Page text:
[DWJ] short complete quest fantasies

Melissa Proffitt Melissa at Proffitt.com
Mon Jun 22 12:39:31 EDT 2009


On Sat, 20 Jun 2009 09:50:37 -0400 (EDT), deborah.dwj at suberic.net wrote:

>I'm calling on the brilliant list hive mind for help with my
>fantasy syllabus. I'd really like to assign my students one
>entire epic quest fantasy from beginning to end, in which a Boy
>(who is potentially a girl) leaves his humble beginnings, gathers
>together a troop of Companions, hits every place on the Map, and
>defeats the Dark Lord. I'd like to assign that entire thing in
>one week, and realistically I can't ask them to read more than
>three books in one week unless they are very brief (i.e.
>picturebooks, easy readers, or early chapter books). But I'm
>finding that most of the complete quest fantasy series I can
>think of are pretty long. Can you folks come up with any decent
>quests that are three books or less? One book would be even
>better. :-)
>
>Here's what I've come up with and rejected so far:
>
>* Prydain: five books
>* Pellinor: four very long books
>* Eragon: actually, this is perfect, but it's bad, and I don't
>   want to make them read it
>* Dark Lord of Derkholm: I do assign this one, but one of the
>   reasons I would like them to read an entire quest fantasy is so
>   they understand what Dark Lord is parodying
>* The Hobbit: I assign this one as well, but it's not really the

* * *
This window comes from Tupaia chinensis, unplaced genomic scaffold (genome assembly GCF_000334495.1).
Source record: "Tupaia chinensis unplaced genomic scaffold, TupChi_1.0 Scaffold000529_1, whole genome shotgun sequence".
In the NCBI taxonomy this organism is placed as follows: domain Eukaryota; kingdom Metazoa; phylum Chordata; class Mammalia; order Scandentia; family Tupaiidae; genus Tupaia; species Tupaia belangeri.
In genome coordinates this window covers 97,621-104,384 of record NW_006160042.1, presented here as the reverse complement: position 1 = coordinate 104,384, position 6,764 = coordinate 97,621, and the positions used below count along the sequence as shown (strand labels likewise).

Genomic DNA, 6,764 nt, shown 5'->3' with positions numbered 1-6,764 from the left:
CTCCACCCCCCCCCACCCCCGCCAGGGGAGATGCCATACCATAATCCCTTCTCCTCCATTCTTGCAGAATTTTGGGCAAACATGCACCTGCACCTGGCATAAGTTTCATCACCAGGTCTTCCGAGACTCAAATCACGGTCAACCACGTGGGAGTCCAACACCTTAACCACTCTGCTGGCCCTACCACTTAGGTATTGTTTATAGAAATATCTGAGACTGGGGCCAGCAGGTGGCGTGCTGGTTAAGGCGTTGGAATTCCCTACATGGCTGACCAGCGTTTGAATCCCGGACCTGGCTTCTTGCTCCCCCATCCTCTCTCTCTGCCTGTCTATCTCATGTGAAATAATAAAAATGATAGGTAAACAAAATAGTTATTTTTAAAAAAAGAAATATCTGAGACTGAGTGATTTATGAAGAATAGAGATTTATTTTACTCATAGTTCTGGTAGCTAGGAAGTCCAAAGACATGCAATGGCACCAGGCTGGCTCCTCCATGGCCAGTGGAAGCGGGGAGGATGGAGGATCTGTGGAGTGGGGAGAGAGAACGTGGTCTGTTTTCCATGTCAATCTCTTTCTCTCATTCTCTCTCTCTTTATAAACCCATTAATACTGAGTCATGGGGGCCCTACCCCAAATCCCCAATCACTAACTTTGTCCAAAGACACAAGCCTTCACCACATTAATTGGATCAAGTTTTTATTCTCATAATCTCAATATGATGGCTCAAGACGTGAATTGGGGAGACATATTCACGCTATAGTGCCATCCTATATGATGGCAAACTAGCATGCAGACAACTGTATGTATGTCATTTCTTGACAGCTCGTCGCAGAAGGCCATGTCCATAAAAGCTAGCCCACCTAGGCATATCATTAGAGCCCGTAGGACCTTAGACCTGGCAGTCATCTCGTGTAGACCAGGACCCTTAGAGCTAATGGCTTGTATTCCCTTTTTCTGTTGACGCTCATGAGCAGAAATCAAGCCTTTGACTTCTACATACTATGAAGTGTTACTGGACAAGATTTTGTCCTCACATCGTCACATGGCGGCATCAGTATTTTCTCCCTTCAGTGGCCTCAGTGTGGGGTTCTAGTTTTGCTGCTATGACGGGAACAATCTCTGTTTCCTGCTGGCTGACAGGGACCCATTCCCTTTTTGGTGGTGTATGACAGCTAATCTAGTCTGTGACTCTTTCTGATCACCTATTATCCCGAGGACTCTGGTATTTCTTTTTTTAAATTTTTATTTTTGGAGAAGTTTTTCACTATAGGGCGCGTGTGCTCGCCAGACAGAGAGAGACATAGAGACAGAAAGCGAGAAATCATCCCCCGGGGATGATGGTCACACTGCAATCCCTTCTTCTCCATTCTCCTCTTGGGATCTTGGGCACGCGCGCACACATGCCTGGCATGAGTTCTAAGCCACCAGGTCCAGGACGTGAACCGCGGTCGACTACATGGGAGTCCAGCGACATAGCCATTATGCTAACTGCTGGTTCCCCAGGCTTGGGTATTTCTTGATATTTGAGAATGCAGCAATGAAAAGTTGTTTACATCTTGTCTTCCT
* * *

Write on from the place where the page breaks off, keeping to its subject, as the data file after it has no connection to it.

>   same thing. It's a precursor, really.

I haven't read the trilogy in a very long time, but _The Ash Staff_ is
fairly straighforward quest fantasy.  The other two books in the series
don't have some of the markers of the quest-journey, but each has a new
"Dark Lord" sorcerer to defeat.

Another perhaps more bizarre take on the epic quest is Geraldine Harris's
Seven Citadels series.  It lacks the gathering of Companions, but the hero
and his half-brother wander all over the place.  This is the series I think
of with the Tough Guide reference to all those discrete cultures all over
the world.  The ending also lacks a true Dark Lord (the goal being more
about the hero overcoming his flaws to achieve transcendence).

I'd personally vote for a shortened reading of the Prydain Chronicles.  Four
of those books don't take very long at all.

I choose to overlook your not liking the Riddle-master series if you will
overlook my addiction to the Wheel of Time series.  We all have unfortunate
character flaws.

Melissa Proffitt



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